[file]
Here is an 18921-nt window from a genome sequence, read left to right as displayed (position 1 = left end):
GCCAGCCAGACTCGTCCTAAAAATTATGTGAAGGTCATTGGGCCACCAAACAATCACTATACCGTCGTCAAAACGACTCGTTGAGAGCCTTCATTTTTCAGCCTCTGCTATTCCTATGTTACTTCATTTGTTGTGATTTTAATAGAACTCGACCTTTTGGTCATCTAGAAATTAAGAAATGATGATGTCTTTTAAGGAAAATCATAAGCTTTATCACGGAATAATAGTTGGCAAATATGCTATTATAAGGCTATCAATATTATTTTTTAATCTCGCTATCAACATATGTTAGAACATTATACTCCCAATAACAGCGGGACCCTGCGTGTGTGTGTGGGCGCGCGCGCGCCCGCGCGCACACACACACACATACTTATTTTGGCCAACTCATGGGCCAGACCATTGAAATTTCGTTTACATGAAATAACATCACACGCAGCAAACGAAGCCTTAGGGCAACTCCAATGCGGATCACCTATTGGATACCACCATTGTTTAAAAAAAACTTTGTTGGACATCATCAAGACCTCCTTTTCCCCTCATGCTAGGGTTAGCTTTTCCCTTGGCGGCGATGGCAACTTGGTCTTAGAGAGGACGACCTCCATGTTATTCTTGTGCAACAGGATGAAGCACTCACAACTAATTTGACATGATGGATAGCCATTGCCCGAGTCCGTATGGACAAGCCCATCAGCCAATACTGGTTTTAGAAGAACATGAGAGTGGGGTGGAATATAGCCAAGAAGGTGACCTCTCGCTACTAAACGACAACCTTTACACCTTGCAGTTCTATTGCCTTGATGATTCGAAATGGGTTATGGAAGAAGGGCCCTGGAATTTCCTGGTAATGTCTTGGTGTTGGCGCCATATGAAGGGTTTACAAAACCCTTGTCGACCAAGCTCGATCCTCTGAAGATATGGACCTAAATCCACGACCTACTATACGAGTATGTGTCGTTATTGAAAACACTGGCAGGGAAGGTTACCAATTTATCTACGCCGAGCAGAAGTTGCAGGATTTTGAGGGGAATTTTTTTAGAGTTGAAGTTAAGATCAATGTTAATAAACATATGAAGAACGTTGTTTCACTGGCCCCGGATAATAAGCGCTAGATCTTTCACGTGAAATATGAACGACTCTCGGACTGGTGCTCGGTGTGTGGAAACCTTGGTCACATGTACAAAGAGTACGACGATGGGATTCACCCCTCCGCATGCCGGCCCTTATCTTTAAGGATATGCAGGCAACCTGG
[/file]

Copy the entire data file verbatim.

Here is an 18921-nt window from a genome sequence, read left to right as displayed (position 1 = left end):
GCCAGCCAGACTCGTCCTAAAAATTATGTGAAGGTCATTGGGCCACCAAACAATCACTATACCGTCGTCAAAACGACTCGTTGAGAGCCTTCATTTTTCAGCCTCTGCTATTCCTATGTTACTTCATTTGTTGTGATTTTAATAGAACTCGACCTTTTGGTCATCTAGAAATTAAGAAATGATGATGTCTTTTAAGGAAAATCATAAGCTTTATCACGGAATAATAGTTGGCAAATATGCTATTATAAGGCTATCAATATTATTTTTTAATCTCGCTATCAACATATGTTAGAACATTATACTCCCAATAACAGCGGGACCCTGCGTGTGTGTGTGGGCGCGCGCGCGCCCGCGCGCACACACACACACATACTTATTTTGGCCAACTCATGGGCCAGACCATTGAAATTTCGTTTACATGAAATAACATCACACGCAGCAAACGAAGCCTTAGGGCAACTCCAATGCGGATCACCTATTGGATACCACCATTGTTTAAAAAAAACTTTGTTGGACATCATCAAGACCTCCTTTTCCCCTCATGCTAGGGTTAGCTTTTCCCTTGGCGGCGATGGCAACTTGGTCTTAGAGAGGACGACCTCCATGTTATTCTTGTGCAACAGGATGAAGCACTCACAACTAATTTGACATGATGGATAGCCATTGCCCGAGTCCGTATGGACAAGCCCATCAGCCAATACTGGTTTTAGAAGAACATGAGAGTGGGGTGGAATATAGCCAAGAAGGTGACCTCTCGCTACTAAACGACAACCTTTACACCTTGCAGTTCTATTGCCTTGATGATTCGAAATGGGTTATGGAAGAAGGGCCCTGGAATTTCCTGGTAATGTCTTGGTGTTGGCGCCATATGAAGGGTTTACAAAACCCTTGTCGACCAAGCTCGATCCTCTGAAGATATGGACCTAAATCCACGACCTACTATACGAGTATGTGTCGTTATTGAAAACACTGGCAGGGAAGGTTACCAATTTATCTACGCCGAGCAGAAGTTGCAGGATTTTGAGGGGAATTTTTTTAGAGTTGAAGTTAAGATCAATGTTAATAAACATATGAAGAACGTTGTTTCACTGGCCCCGGATAATAAGCGCTAGATCTTTCACGTGAAATATGAACGACTCTCGGACTGGTGCTCGGTGTGTGGAAACCTTGGTCACATGTACAAAGAGTACGACGATGGGATTCACCCCTCCGCATGCCGGCCCTTATCTTTAAGGATATGCAGGCAACCTGG